Now, to make the upper ruffle, measure across the top.  I then added 3″ and a 1/2″ seam allowance to each side.  [10″ (top measurement) + 6″ (3″ on each side) + 1″ (1/2″ seam each side) = 17″ across for each accent fabric to make the ruffle.]


I used that number and cut 2 rectangles from the accent fabric to the dimensions of 17″ long x 4″ wide.  Although, the rectangle size can be adjusted to any size you desire.  You can make the ruffle wider or thinner or longer or shorter.


The serged edge should be on the bottom of each rectangle.


Pin and sew the rectangles right sides together on the short edges.


Turn the accent fabric right side out and insert it between the layers of the main fabric.  The right side of the accent fabric should face the wrong side of the main fabric.  Pin the raw edges together.


Sew along the pinned area, with 1/2″ seam allowance, to connect the accent fabric to the main fabric.


Fold the accent fabric up.  See how it automatically folds 1/2″ around the shoulder area, where the accent fabric is not attached to the main fabric?  This will be the first part of the fold to make the elastic casing.


Fold the fabric down leaving enough space to make the elastic casing.  (Don’t fold all of the way down to the main fabric.)  I made the casing 3/4″ wide to fit the 1/4″ elastic.  Sew along the bottom edge, as indicated by the dashed line, leaving an opening to insert the elastic.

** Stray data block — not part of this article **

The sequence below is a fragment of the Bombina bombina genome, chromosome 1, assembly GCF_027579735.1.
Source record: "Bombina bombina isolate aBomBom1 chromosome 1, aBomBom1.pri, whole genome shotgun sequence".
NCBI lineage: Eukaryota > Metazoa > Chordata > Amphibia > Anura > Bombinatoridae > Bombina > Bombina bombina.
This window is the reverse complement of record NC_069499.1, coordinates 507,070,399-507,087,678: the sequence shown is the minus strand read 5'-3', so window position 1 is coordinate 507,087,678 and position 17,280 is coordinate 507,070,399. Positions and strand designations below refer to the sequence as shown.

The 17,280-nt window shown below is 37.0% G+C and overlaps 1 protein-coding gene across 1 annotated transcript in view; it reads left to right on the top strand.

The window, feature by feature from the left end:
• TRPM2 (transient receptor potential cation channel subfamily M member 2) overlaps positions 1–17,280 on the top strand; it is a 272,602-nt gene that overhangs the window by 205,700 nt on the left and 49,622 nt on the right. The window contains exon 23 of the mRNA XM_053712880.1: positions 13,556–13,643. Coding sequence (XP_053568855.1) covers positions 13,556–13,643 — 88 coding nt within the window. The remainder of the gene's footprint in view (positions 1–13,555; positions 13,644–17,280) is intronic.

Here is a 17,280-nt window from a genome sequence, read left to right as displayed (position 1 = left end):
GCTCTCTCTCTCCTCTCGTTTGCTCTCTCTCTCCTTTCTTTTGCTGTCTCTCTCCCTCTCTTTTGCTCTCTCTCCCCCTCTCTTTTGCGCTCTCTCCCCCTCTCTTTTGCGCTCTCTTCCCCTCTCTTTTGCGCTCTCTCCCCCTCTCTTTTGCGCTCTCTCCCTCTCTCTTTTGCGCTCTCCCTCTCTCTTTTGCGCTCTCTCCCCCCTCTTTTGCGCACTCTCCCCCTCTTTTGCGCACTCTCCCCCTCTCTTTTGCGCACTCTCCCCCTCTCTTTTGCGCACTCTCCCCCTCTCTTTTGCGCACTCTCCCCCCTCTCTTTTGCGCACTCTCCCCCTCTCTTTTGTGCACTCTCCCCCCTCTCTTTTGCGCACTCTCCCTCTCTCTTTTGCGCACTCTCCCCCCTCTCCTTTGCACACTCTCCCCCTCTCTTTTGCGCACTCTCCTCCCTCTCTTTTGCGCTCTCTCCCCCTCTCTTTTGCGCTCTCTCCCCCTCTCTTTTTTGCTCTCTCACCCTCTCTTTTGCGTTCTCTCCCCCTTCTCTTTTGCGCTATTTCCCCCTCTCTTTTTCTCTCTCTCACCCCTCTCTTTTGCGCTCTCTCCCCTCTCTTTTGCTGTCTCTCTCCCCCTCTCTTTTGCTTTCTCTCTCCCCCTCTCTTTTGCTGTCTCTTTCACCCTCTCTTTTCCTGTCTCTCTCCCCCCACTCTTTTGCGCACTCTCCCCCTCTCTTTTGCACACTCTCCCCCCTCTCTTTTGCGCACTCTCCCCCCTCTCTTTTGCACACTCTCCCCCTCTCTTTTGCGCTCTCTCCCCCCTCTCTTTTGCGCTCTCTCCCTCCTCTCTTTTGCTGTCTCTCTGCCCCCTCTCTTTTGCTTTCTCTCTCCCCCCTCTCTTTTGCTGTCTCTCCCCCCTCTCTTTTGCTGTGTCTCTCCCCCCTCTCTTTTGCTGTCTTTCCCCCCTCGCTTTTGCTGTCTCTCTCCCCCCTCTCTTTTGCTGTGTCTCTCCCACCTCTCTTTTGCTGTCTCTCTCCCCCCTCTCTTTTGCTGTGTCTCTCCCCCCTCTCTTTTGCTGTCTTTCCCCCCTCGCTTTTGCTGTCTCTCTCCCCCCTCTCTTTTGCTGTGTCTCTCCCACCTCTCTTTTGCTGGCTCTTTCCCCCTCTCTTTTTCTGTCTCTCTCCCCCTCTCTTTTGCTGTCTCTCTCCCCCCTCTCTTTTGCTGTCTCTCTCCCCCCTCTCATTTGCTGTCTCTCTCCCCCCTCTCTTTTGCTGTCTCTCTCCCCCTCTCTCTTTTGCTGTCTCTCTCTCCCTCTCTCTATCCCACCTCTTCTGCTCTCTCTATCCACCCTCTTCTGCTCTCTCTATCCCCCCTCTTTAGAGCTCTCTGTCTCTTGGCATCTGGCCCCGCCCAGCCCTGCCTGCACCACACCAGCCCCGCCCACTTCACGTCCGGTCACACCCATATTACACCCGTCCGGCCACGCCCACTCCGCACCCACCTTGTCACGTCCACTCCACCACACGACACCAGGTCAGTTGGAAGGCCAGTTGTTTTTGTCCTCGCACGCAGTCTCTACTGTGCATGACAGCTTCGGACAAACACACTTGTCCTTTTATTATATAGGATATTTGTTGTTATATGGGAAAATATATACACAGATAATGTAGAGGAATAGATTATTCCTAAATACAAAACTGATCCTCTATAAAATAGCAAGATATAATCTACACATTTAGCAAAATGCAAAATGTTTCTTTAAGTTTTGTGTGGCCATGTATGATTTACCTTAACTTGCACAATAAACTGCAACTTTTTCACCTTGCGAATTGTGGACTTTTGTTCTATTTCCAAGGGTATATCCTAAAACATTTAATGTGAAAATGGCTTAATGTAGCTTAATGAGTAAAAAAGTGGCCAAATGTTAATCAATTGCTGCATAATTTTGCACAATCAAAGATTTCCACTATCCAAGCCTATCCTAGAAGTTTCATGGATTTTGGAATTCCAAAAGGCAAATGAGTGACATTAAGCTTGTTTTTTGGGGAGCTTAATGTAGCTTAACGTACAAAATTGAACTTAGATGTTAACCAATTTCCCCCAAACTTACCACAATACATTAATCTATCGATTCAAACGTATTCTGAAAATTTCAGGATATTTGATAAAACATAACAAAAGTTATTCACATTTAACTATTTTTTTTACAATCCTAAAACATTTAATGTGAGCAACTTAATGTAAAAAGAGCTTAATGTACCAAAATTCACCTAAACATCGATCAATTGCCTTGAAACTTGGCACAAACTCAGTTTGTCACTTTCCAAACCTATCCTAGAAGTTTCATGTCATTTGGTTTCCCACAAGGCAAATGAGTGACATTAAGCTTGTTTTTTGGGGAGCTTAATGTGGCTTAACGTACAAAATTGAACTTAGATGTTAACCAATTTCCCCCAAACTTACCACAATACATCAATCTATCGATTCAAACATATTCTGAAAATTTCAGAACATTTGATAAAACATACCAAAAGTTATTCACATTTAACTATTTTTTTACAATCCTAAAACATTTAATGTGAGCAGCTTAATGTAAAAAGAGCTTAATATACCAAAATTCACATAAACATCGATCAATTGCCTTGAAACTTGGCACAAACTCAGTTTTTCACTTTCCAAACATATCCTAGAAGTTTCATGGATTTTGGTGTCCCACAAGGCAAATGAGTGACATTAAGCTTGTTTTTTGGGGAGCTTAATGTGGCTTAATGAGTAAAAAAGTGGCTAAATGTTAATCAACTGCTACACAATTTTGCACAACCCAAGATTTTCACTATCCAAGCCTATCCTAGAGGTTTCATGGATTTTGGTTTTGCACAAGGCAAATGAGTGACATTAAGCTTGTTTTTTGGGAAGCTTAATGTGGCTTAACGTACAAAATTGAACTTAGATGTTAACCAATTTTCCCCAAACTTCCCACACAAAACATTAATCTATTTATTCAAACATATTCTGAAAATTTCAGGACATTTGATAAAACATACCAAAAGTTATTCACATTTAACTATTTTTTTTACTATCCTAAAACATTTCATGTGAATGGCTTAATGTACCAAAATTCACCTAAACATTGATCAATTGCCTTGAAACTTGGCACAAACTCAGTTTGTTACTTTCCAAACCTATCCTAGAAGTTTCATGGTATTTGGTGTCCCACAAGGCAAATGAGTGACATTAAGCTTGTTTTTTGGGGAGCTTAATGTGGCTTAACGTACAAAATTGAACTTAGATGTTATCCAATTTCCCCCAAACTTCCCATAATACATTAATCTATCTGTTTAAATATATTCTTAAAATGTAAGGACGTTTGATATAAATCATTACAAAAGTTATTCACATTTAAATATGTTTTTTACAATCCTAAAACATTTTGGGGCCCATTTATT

Measure around the neckline where you want the nightgown to lay.  This will be the length of your elastic. (I used a 15″ long piece of elastic.)  Feed the elastic through the casing.  Yay!  The nightgown has some shape and a ruffle.


Overlap the elastic 1/2″ and sew it together with a zigzag stitch.  Then sew the opening of the casing closed with a straight stitch.


You can simply leave it like this, or add more to it.


Here is a nightgown, made from a different set of receiving blankets, to show you it’s still kinda cute if left at this point, even without the bottom ruffle.


If you want to make the nightgown a little more frilly, or add a little length, make a ruffle for the bottom.  I cut all of the extra edges from the accent fabric 3″ wide and sewed them together to make one long tube.  The total length of this fabric, with all of the edges sewn together, is double the length around the bottom edge of the nightgown.  Next, sew a basting stitch across the top.  (Basting stitch instructions can be found here.)


Gather the fabric to make the ruffle the same size as the bottom edge.  Pin the ruffle to the bottom.  Sew a straight stitch over the serged edge of the nightgown securing the ruffle to the nightgown.

***You will have extra accent fabric available to use, although it won’t have serged edges.  I had just enough of the serged edge from the accent fabric to complete this nightgown.  If you decide to use the extra accent fabric to add more ruffles to the bottom, make a larger size, or increase the length, you can serge or hem those edges.


Add any embellishments to give the nightgown a personal touch.  I used the leftover receiving blanket scraps to make this rosette.  I braided 3 strips of the main fabric and hot glued the braid into a circle.  I hot glued two leaves, with scraps from the accent fabric, to the backside and 3 rhinestones to the center.  The flower is sewn on by hand. You can attach it anywhere you’d like.


The receiving blankets that kept her warm and snug as an infant will keep her stylish and comfortable as a toddler.


I hope you enjoyed transforming receiving blankets into a girl’s nightgown with me today!


Make bedtime extra special with some of these other fun tutorials:

Kim G

Kim G has contributed 6 articles on since June 29, 2015.